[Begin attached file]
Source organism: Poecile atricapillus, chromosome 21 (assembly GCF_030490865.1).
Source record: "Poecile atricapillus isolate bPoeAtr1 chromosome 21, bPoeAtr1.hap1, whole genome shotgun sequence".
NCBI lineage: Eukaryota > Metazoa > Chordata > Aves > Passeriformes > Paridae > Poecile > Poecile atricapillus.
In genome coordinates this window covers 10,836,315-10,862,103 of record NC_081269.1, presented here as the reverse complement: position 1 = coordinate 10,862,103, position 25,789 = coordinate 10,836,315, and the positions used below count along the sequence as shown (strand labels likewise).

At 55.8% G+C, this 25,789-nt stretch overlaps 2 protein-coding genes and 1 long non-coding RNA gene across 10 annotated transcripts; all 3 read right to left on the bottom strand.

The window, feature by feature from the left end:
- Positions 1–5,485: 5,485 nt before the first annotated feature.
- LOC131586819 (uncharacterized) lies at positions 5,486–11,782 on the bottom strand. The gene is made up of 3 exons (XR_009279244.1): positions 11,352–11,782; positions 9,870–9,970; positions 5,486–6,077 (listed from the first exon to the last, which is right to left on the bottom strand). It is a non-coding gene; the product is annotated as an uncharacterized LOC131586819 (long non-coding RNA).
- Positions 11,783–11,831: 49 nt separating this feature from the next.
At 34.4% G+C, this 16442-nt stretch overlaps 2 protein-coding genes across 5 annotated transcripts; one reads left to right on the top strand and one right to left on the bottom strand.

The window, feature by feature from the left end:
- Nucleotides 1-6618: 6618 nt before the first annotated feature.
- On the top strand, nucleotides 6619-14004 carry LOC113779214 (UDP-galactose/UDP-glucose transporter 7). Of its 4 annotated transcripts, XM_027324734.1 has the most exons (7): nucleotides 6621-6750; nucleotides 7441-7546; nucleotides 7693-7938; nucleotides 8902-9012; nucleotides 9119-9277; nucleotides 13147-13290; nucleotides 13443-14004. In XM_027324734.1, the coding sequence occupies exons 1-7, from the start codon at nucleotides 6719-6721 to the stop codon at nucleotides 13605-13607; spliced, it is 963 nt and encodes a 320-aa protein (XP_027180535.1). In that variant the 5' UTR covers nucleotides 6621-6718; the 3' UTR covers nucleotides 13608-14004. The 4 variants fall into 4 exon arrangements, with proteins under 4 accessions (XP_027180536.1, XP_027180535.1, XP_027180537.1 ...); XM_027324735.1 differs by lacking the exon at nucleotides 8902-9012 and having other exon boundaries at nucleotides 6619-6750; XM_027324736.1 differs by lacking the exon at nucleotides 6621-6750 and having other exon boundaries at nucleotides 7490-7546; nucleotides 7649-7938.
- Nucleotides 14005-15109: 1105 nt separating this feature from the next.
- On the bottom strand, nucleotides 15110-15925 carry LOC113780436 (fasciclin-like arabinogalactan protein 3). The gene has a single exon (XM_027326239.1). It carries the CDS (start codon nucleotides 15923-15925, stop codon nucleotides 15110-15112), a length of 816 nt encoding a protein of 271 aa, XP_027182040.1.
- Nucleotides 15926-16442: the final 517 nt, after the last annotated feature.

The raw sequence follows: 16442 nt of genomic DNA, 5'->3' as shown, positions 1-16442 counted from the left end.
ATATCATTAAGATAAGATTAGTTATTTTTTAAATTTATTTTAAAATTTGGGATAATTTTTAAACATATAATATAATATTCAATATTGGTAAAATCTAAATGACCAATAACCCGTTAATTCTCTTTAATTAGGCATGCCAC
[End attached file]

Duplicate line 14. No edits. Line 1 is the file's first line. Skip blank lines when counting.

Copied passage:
- Nucleotides 14005-15109: 1105 nt separating this feature from the next.